The April 2010 Deepwater Horizon oil rig blowout in the Gulf of Mexico has sharpened attention on the oil spills occurring in many parts of the world ocean, and their potential damaging effects on marine ecosystems and the living organisms they sustain. This report focuses on the sustainability of marine fisheries of Belize in the face of potential impacts of ocean threats – in particular, oil spills. The report is timely and important in at least two ways. First, it addresses oil spills in the ocean, which occur frequently worldwide and can have significant effects on life in the ocean and the wellbeing of the people dependent on it. Second, the report focuses on a small developing country, Belize – an example of a country that does not usually receive the attention it deserves by researchers, even though the ocean and the resources it contains is the main source of existence for its citizens. Thirdly, this work is a collaboration between academic researchers, NGOs and management partners, thereby making the research output more relevant to real life problems.

This report consists of several chapters that tackle issues ranging from the ecology of the marine ecosystem of Belize right through to the economic benefits currently derived from activities dependent on the ecosystem. These include fishing, angling and whale(shark) watching. A crucial point made in the report is that while oil is a non-renewable resource, fish is renewable. This means that in comparing the benefits from drilling the marine ecosystem of Belize, it is important that in the short term, possibly larger benefits from oil drilling should not be allowed to trump benefits that, if well-managed and protected, are capable of continuing to flow through time, benefiting all generations.

The result of the work reported in this contribution, which is based on a broad collaboration between scientists, civil society members and managers, serves as a good example of how to produce policy relevant research that serves societal goals and objectives.

I commend the authors of the report for producing a significant piece of research that has a strong potential to contribute positively to policy making in Belize.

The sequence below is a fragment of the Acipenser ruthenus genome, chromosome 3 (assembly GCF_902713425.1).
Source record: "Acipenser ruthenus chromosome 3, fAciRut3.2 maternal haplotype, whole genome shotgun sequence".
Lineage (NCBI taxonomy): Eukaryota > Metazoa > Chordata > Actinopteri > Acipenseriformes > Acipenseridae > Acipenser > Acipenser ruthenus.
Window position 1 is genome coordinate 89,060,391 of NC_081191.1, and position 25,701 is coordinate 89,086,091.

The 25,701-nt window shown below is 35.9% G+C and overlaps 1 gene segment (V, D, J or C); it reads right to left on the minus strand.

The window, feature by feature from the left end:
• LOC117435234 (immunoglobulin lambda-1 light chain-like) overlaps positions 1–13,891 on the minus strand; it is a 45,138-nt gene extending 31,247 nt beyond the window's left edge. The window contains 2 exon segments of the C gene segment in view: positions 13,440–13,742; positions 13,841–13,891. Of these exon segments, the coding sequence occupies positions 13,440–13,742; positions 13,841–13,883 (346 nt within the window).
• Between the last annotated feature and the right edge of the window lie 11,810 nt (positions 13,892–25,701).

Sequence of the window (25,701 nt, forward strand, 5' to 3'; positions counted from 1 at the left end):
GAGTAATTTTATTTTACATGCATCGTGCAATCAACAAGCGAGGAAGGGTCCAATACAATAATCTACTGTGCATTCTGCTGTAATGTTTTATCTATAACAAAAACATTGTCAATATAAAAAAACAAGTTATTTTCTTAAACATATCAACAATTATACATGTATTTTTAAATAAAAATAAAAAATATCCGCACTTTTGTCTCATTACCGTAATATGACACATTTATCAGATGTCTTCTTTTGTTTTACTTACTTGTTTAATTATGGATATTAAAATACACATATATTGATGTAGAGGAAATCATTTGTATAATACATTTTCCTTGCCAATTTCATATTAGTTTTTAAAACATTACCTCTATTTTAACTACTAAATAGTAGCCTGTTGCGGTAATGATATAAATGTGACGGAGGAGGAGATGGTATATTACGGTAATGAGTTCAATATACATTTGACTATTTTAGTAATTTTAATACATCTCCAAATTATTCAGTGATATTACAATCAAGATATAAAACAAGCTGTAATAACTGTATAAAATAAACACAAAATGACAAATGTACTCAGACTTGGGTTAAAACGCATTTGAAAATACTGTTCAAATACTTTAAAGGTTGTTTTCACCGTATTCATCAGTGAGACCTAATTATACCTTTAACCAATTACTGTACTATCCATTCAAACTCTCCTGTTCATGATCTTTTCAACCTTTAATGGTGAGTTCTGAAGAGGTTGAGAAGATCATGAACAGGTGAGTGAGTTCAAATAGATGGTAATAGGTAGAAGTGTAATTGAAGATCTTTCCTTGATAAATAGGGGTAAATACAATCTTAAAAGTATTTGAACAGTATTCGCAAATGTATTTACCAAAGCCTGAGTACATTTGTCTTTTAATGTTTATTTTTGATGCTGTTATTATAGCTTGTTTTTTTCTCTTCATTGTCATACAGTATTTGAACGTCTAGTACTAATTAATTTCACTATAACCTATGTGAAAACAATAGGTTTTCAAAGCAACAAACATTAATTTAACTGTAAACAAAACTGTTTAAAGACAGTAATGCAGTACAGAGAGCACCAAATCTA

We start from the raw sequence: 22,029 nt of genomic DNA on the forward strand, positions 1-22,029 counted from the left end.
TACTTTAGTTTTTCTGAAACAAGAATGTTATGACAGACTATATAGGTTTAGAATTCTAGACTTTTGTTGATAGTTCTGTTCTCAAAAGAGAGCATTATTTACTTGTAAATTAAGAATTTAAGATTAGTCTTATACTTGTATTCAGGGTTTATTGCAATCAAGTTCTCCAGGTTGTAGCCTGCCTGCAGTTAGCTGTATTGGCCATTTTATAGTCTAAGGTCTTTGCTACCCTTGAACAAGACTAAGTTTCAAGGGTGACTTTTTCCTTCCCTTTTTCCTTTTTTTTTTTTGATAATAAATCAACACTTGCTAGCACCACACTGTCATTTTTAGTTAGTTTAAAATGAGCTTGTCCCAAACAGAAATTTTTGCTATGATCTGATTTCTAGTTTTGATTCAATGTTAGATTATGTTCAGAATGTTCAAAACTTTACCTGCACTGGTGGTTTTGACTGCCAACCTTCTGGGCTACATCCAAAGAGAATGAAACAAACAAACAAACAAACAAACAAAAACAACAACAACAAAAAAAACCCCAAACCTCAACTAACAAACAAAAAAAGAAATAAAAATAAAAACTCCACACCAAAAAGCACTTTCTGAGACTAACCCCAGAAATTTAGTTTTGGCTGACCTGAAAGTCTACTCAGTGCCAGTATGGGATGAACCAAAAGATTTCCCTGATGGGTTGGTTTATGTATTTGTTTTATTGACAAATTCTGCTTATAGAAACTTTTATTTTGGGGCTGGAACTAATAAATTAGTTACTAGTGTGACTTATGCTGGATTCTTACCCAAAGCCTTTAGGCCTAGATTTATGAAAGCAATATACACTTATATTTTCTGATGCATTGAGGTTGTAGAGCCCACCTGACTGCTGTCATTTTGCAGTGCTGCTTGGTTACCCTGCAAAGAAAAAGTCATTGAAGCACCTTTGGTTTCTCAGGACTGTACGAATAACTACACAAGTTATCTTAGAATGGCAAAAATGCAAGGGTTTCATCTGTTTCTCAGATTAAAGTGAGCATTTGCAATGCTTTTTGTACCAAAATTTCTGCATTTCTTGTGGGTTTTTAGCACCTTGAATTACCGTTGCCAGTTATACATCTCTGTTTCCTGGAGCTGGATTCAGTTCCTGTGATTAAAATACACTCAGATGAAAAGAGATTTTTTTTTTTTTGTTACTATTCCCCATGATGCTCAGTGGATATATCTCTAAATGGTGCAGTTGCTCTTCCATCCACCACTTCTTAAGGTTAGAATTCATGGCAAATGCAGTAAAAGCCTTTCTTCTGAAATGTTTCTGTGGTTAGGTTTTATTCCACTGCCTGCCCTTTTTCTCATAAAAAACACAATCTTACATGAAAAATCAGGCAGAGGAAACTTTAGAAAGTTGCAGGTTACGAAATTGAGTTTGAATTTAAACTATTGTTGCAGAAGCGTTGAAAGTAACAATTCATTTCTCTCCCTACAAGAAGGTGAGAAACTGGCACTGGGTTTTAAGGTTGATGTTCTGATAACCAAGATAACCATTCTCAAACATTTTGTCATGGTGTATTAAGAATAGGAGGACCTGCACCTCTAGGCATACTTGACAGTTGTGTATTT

Ussif Rashid Sumaila
Director and Professor
The Fisheries Centre, UBC

Table of Contents


Offshore oil vs 3E‘s (Environment, Economy and Employment) 3
Frank Gordon Kirkwood and Audrey Matura-Shepherd
The Belize Barrier Reef: a World Heritage Site 8
Janet Gibson


Threats to coastal dolphins from oil exploration, drilling and spills off the coast of Belize 14
Ellen Hines
The fate of manatees in Belize 19
Nicole Auil Gomez
Status and distribution of seabirds in Belize: threats and conservation opportunities 25
H. Lee Jones and Philip Balderamos
The seabirds of Belize and marine oil drilling 34
Michelle Paleczny
The elasmobranchs of Glover‘s Reef Marine Reserve and other sites in northern and central Belize 38
Demian Chapman, Elizabeth Babcock, Debra Abercrombie, Mark Bond and Ellen Pikitch
Snapper and grouper assemblages of Belize: potential impacts from oil drilling 43
William Heyman
Endemic marine fishes of Belize: evidence of isolation in a unique ecological region 48
Phillip Lobel and Lisa K. Lobel
Functional importance of biodiversity for coral reefs of Belize 52
Janie Wulff
Biodiversity of sponges: Belize and beyond, to the greater Caribbean 57
Maria Cristina Diaz and Klaus Ruetzler
Biodiversity, ecology and biogeography of hydroids (Cnidaria: Hydrozoa) from Belize 66
Lea-Anne Henry
Documenting the marine biodiversity of Belize through FishBase and SeaLifeBase 78
Maria Lourdes D. Palomares and Daniel Pauly


Evaluating potential impacts of offshore oil drilling on the ecosystem services of mangroves in Belize 107
Timothy Brook Smith and Nadia Bood
Bacalar Chico: Belize Barrier Reef‘s northernmost marine reserve 112
Mebrahtu Ateweberhan, Jennifer Chapman, Frances Humber, Alasdair Harris and Nick Jones
Preparing for potential impacts of offshore petroleum exploration and development on the marine communities in the Belize Barrier Reef and lagoonal ecosystems 119
Robert Ginsburg
A deep-sea coral ‗gateway‘ in the northwestern Caribbean 120
Lea-Anne Henry
Natural and anthropogenic catastrophe on the Belizean Barrier Reef 125
Richard B. Aronson, Ian G. Macintyre and William F. Precht
Declining reef health calls for stronger protection not additional pollution from offshore oil development 129
Melanie McField


Fisheries based on Belizean biodiversity: why they're so vulnerable to offshore oil exploration 135
Eli Romero and Les Kaufman
Reconstruction of total marine fisheries catches for Belize, 1950-2008 142
Dirk Zeller, Rachel Graham and Sarah Harper
Under the threat of oil: assessing the value and contribution of Belizean fisheries 152
Sarah Harper, Dirk Zeller and U. Rashid Sumaila
The economic value and potential threats to marine ecotourism in Belize 161
Andres M. Cisneros-Montemayor and U. Rashid Sumaila


Conference Agenda 167
Letter of Scientists to Belizeans 171
Conference Participants 172